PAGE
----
environmental pharmaceuticals can reach animal blood and tissues and how
that might compare with humans. 

Waste pharmaceuticals reach the environment when people take medicine
and excrete the unmetabolized portion. Millions of pounds of waste drugs
also escape into waterways from hospitals, drug plants and other
factories, farms and the drains of American homes, the AP has reported. 

On its new list, the FDA, which regulates medicines, says only 10 active
ingredients in controlled-substance drugs need to be flushed to keep
them away from children, abusers and pets. 

At the same time, the agency announced it is working with partners to
develop programs to return unused drugs instead of flushing them down
the drain. The agency wants "to encourage their development and future
use for all drugs," declared Dr. Douglas Throckmorton, deputy director
of the FDA's Center for Drug Evaluation and Research. Returned drugs are
usually incinerated, which destroys most active ingredients. Community
drug takeback programs have increased considerably since the AP's
PharmaWater reports. 

The recent announcements have been striking in their speed and breadth.
Just last year, Ben Grumbles, Silva's predecessor at the EPA Office of
Water under President George W. Bush, said only one pharmaceutical was
under consideration for the list of candidates for water standards. And
it was the heart medicine nitroglycerin, better known as an explosive. 

Yet some environmentalists say the government should take even bolder
action. "Identifying the nature and scope of the problem is not the same
thing as addressing the causes of the problem," said George Mannina, an
environmental lawyer in Washington. 

He said the EPA should do more to keep drugs out of the nation's water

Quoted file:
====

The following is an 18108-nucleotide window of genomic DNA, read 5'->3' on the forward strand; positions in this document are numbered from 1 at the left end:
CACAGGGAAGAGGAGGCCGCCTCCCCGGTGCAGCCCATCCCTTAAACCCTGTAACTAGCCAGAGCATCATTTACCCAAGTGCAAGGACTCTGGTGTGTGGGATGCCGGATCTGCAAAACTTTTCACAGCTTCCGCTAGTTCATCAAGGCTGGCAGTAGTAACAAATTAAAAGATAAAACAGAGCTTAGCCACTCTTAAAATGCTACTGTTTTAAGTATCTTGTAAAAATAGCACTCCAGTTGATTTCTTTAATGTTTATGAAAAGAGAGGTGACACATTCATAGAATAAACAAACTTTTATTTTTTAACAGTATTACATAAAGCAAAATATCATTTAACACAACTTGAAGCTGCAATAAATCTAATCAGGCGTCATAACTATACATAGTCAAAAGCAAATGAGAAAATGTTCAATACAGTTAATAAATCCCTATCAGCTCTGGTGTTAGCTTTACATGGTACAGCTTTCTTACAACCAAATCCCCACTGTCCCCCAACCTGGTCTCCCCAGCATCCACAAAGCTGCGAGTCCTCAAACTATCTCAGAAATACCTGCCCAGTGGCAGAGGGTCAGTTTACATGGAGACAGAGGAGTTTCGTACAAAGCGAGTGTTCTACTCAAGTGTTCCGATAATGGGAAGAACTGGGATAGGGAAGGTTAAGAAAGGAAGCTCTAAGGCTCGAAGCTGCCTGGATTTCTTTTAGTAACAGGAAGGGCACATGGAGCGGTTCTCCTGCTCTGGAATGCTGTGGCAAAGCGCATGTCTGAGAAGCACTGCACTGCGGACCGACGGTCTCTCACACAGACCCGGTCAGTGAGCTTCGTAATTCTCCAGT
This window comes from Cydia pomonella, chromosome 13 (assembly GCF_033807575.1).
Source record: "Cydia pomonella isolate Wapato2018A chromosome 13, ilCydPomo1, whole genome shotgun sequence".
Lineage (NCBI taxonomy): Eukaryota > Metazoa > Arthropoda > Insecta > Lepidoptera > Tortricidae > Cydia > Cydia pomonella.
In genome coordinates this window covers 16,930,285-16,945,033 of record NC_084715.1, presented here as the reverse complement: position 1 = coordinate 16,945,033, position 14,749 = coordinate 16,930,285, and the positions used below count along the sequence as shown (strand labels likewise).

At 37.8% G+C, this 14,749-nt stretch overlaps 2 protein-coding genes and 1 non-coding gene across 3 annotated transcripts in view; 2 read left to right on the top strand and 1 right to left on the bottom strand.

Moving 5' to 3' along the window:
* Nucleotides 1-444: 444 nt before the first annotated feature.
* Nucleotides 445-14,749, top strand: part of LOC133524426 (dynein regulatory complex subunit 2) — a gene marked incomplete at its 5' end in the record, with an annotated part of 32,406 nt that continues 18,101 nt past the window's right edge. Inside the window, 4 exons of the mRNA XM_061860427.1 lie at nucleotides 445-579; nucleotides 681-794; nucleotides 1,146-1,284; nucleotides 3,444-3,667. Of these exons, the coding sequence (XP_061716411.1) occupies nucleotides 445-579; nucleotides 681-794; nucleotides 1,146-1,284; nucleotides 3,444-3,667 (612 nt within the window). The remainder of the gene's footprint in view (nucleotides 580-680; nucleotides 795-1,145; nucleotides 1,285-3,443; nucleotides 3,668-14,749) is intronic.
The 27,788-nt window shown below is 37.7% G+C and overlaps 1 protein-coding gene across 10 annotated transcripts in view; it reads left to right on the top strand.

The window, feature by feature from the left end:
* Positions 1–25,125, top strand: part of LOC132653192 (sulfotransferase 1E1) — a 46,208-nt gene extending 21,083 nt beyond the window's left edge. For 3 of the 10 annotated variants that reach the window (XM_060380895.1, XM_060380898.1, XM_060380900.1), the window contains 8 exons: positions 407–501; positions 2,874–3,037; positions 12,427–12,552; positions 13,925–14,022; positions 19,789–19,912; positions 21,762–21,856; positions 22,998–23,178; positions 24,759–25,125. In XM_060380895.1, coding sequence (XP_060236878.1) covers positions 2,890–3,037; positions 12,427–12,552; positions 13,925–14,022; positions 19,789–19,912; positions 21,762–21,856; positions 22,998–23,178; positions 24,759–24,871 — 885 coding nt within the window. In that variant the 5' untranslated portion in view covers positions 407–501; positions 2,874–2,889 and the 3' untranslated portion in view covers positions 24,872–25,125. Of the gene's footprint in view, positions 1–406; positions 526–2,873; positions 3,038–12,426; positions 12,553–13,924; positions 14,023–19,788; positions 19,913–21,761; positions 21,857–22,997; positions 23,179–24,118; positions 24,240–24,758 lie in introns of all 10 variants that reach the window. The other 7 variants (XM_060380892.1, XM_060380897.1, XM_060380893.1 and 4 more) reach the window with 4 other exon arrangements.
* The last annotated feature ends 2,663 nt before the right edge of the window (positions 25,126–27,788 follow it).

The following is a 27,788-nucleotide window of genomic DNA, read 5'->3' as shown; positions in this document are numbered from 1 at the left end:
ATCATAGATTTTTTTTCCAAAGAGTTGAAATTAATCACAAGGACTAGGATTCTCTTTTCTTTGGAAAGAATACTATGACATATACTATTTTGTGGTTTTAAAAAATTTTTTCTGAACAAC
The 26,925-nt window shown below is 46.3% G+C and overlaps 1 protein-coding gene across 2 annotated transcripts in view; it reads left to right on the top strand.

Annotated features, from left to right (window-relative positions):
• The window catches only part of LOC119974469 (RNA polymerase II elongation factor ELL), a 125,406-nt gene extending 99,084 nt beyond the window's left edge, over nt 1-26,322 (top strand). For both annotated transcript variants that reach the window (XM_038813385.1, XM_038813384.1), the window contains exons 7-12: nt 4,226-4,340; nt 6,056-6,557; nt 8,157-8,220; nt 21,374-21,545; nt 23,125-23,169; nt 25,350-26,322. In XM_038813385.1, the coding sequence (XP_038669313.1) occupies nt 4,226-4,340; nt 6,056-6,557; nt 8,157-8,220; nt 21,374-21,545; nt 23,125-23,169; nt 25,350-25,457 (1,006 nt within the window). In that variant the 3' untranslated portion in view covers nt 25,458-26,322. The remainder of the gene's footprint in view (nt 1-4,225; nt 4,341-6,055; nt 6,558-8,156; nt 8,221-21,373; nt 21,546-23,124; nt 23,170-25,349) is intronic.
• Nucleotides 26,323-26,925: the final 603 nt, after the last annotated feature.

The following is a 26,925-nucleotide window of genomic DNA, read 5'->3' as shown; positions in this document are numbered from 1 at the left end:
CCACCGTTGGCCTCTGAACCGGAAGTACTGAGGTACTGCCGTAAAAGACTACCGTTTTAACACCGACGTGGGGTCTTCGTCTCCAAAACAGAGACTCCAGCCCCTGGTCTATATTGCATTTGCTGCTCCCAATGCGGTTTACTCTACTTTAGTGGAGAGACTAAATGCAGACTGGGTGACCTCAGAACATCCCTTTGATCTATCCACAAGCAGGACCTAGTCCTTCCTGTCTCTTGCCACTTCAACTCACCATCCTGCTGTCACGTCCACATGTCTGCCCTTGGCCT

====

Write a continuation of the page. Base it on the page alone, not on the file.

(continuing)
supplies and not rely on expensive filtering systems at water treatment
plants. 

Jon Holder, a vice president at Vestara, a seller of equipment to manage
waste drugs, said the EPA should be more aggressive about enforcing
hazardous waste laws that already apply to some drugs used by hospitals.


"We applaud the light that's being shined on it, but we also recognize
that the simple enforcement of existing law would go a long way," he
said. 

___ 

On the Net: 

EPA Contaminant Candidate List: 

http://www.epa.gov/ogwdw000/ccl/ccl3.html 

FDA flush list:
http://www.fda.gov/Drugs/ResourcesForYou/Consumers/BuyingUsingMedicineSa
fely/EnsuringSafeUseofMedicine/SafeDisposalofMedicines/ucm186187.htm

Copyright (c) 2008


Deborah L. DeBiasi 
Email:   Deborah.DeBiasi at deq.virginia.gov (NEW!)
WEB site address:  www.deq.virginia.gov 
Virginia Department of Environmental Quality 
Office of Water Permit Programs 
Industrial Pretreatment/Whole Effluent Toxicity (WET) Program 
PPCPs, EDCs, and Microconstituents
www.deq.virginia.gov/vpdes/microconstituents.html 
Mail:          P.O. Box 1105, Richmond, VA  23218 
Location:  629 E. Main Street, Richmond, VA  23219 
PH:         804-698-4028 
FAX:      804-698-4032